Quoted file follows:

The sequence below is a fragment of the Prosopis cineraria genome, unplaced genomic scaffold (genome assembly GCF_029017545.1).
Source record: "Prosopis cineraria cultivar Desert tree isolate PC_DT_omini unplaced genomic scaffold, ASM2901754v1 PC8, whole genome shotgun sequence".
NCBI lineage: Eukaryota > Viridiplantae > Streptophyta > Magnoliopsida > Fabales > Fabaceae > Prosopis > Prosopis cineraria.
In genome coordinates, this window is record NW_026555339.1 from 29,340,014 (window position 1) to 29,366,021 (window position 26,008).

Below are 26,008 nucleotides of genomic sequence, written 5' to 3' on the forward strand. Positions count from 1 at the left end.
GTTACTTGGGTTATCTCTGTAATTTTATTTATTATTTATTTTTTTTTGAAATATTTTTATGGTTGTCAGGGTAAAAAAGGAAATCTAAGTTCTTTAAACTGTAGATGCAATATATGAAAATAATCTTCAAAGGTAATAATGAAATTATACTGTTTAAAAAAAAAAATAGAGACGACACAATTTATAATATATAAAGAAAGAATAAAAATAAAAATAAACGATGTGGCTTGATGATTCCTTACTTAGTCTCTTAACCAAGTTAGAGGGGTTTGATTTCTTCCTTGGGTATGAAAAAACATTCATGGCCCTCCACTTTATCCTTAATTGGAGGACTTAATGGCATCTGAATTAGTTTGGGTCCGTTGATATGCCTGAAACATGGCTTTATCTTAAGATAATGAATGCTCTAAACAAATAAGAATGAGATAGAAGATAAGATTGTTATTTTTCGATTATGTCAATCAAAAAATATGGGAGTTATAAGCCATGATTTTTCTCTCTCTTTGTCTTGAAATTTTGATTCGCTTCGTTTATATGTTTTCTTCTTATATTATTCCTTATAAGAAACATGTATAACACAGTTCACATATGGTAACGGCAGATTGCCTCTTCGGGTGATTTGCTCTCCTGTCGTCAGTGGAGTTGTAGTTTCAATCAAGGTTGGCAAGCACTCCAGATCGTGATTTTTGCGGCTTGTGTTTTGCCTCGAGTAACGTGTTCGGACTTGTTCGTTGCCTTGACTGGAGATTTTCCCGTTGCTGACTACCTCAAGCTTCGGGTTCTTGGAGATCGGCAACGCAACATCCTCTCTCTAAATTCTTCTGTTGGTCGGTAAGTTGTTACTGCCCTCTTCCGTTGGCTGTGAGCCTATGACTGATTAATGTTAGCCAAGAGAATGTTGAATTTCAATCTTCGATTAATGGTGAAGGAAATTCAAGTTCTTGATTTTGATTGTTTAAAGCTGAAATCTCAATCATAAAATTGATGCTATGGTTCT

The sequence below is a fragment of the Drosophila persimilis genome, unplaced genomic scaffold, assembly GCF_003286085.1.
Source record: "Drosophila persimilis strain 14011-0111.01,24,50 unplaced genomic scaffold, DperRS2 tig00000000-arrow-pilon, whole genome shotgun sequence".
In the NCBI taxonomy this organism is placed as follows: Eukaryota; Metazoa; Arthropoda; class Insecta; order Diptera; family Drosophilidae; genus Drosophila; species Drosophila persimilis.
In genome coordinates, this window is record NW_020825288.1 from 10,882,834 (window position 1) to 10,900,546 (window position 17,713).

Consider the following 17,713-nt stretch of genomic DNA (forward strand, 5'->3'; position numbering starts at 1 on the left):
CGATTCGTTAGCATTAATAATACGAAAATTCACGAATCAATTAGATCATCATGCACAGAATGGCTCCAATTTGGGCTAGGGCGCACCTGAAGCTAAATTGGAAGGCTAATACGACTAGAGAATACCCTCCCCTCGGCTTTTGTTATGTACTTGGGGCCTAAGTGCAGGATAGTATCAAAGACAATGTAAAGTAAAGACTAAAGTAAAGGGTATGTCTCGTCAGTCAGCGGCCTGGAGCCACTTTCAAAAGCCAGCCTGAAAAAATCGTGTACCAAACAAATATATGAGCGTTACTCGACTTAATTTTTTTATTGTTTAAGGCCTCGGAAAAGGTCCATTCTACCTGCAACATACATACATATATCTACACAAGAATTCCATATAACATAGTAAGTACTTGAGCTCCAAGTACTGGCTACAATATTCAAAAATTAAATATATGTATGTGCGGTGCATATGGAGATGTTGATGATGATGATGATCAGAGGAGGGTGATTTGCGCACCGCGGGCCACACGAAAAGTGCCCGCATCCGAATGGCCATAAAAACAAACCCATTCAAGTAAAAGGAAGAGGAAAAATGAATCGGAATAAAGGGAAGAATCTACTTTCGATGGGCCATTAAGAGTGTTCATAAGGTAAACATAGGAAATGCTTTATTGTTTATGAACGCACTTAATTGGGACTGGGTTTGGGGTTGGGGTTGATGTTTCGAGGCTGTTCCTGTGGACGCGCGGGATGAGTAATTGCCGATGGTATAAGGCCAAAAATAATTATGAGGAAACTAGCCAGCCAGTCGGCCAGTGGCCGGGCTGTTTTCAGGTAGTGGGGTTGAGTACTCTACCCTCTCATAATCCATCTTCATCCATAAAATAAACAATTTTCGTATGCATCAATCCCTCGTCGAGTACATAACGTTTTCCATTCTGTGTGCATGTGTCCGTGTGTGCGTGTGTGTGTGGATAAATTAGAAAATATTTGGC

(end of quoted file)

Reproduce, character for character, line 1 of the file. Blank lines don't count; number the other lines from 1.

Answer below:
The sequence below is a fragment of the Prosopis cineraria genome, unplaced genomic scaffold (genome assembly GCF_029017545.1).